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THE PEACEABLE KINGDOM

A curious, rather long fable about three animals (a lion, a leopard, and a wolf) who come out of Edward Hicks's painting of The Peaceable Kingdom in the Brooklyn Museum and cause a stir in the nearby botanical garden. While the animals huddle together, wide-eyed, a seven-year-old observes that ``They're beautiful and they're scared....We have to help them,'' but adults are terrified and the police prepare to shoot. The mayor, the press, and famous professors get into the debate about what to do; no one knows what to make of these creatures, which are evidently not predatory. Finally, after a little boy who has seen the animals in the museum recognizes them, the children from the painting are fetched to take the animals back into it. The truants are ready, but sad; they had thought that surely by now the world, too, would be peaceable. Not yet—but everyone is moved by their tears. An intriguing entrÇe into both the Quaker painter's art and its subject. Olbinski's spare, classically constructed settings harmonize nicely with his renderings of Hicks's figures. Reproduction of the painting and list of Hicks's 18 other variations on it; note. (Picture book. 5-11)

Pub Date: June 28, 1994

ISBN: 0-9638904-0-9

Page Count: 32

Publisher: N/A

Review Posted Online: June 24, 2010

Kirkus Reviews Issue: June 15, 1994

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TALES FOR VERY PICKY EATERS

Broccoli: No way is James going to eat broccoli. “It’s disgusting,” says James. Well then, James, says his father, let’s consider the alternatives: some wormy dirt, perhaps, some stinky socks, some pre-chewed gum? James reconsiders the broccoli, but—milk? “Blech,” says James. Right, says his father, who needs strong bones? You’ll be great at hide-and-seek, though not so great at baseball and kickball and even tickling the dog’s belly. James takes a mouthful. So it goes through lumpy oatmeal, mushroom lasagna and slimy eggs, with James’ father parrying his son’s every picky thrust. And it is fun, because the father’s retorts are so outlandish: the lasagna-making troll in the basement who will be sent back to the rat circus, there to endure the rodent’s vicious bites; the uneaten oatmeal that will grow and grow and probably devour the dog that the boy won’t be able to tickle any longer since his bones are so rubbery. Schneider’s watercolors catch the mood of gentle ribbing, the looks of bewilderment and surrender and the deadpanned malarkey. It all makes James’ father’s last urging—“I was just going to say that you might like them if you tried them”—wholly fresh and unexpected advice. (Early reader. 5-9)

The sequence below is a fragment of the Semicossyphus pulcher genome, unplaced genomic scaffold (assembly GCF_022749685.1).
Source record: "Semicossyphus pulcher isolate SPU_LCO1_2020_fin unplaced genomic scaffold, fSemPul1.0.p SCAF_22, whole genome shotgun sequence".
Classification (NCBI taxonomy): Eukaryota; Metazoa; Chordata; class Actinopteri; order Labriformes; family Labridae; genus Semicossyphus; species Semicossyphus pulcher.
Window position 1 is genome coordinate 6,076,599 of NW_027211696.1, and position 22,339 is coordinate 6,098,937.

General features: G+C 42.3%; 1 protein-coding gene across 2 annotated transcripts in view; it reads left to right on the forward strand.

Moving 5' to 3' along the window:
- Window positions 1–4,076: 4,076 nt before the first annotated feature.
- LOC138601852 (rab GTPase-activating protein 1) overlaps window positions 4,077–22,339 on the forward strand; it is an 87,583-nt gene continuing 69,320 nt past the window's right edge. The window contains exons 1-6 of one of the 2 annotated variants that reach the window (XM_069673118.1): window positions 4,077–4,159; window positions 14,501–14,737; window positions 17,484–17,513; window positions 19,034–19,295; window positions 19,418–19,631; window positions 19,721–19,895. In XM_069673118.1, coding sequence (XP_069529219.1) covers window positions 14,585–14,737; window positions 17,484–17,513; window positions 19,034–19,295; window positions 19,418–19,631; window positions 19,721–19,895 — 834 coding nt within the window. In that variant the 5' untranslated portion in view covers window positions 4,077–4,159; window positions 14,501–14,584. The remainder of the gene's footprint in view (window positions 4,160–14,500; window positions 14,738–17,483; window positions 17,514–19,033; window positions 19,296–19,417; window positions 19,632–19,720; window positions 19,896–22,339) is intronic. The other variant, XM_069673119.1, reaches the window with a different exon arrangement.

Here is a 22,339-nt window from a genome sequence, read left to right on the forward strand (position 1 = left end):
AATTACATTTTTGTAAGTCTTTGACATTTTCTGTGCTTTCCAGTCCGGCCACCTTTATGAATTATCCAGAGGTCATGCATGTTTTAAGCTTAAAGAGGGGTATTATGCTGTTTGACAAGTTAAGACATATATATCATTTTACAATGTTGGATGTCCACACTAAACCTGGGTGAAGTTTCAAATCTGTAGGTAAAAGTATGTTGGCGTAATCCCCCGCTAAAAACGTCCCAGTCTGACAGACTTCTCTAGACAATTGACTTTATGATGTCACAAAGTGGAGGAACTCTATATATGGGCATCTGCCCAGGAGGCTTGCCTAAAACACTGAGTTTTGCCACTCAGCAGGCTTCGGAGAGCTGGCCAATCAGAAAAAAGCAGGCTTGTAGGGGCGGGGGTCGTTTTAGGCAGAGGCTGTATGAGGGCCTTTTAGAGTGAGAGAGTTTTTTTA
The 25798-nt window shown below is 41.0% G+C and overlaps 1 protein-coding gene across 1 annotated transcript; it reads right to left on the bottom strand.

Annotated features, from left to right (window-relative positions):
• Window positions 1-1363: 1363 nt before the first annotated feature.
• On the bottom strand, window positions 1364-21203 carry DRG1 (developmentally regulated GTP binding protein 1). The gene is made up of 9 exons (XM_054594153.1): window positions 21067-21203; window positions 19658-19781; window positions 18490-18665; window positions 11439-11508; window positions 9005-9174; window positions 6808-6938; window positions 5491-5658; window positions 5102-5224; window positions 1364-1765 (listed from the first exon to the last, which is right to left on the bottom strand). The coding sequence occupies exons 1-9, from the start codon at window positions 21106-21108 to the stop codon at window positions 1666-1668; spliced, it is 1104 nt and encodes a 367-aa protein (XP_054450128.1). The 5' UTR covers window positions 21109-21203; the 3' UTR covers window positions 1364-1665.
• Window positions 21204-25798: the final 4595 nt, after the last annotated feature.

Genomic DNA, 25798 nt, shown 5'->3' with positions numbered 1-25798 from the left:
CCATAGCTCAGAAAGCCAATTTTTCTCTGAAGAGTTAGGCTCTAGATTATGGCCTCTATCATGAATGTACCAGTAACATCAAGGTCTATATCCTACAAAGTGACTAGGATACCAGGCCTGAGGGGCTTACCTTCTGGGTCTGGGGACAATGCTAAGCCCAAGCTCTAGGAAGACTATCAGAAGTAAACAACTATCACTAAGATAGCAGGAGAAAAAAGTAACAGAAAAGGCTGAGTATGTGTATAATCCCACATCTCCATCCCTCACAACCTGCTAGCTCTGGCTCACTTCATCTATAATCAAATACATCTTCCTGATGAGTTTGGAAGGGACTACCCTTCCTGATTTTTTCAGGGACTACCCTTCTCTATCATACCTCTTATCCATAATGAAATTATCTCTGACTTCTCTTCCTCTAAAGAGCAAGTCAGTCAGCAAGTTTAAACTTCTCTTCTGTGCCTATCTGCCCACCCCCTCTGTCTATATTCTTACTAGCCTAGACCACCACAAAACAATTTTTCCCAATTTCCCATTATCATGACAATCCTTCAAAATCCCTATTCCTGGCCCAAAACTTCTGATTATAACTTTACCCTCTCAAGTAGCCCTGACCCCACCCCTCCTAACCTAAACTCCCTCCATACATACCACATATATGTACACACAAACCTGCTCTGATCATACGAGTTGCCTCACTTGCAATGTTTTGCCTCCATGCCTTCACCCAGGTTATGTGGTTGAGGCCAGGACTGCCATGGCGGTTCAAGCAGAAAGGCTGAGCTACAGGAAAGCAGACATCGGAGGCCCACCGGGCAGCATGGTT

Pub Date: May 1, 2011

ISBN: 978-0-547-14956-1

Page Count: 48

Publisher: Clarion Books

Review Posted Online: April 4, 2011

Kirkus Reviews Issue: April 1, 2011

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ABIYOYO RETURNS

The seemingly ageless Seeger brings back his renowned giant for another go in a tuneful tale that, like the art, is a bit sketchy, but chockful of worthy messages. Faced with yearly floods and droughts since they’ve cut down all their trees, the townsfolk decide to build a dam—but the project is stymied by a boulder that is too huge to move. Call on Abiyoyo, suggests the granddaughter of the man with the magic wand, then just “Zoop Zoop” him away again. But the rock that Abiyoyo obligingly flings aside smashes the wand. How to avoid Abiyoyo’s destruction now? Sing the monster to sleep, then make it a peaceful, tree-planting member of the community, of course. Seeger sums it up in a postscript: “every community must learn to manage its giants.” Hays, who illustrated the original (1986), creates colorful, if unfinished-looking, scenes featuring a notably multicultural human cast and a towering Cubist fantasy of a giant. The song, based on a Xhosa lullaby, still has that hard-to-resist sing-along potential, and the themes of waging peace, collective action, and the benefits of sound ecological practices are presented in ways that children will both appreciate and enjoy. (Picture book. 5-9)

Pub Date: Oct. 1, 2001

ISBN: 0-689-83271-0

Page Count: 40

Publisher: Simon & Schuster

Review Posted Online: May 19, 2010

Kirkus Reviews Issue: Sept. 15, 2001

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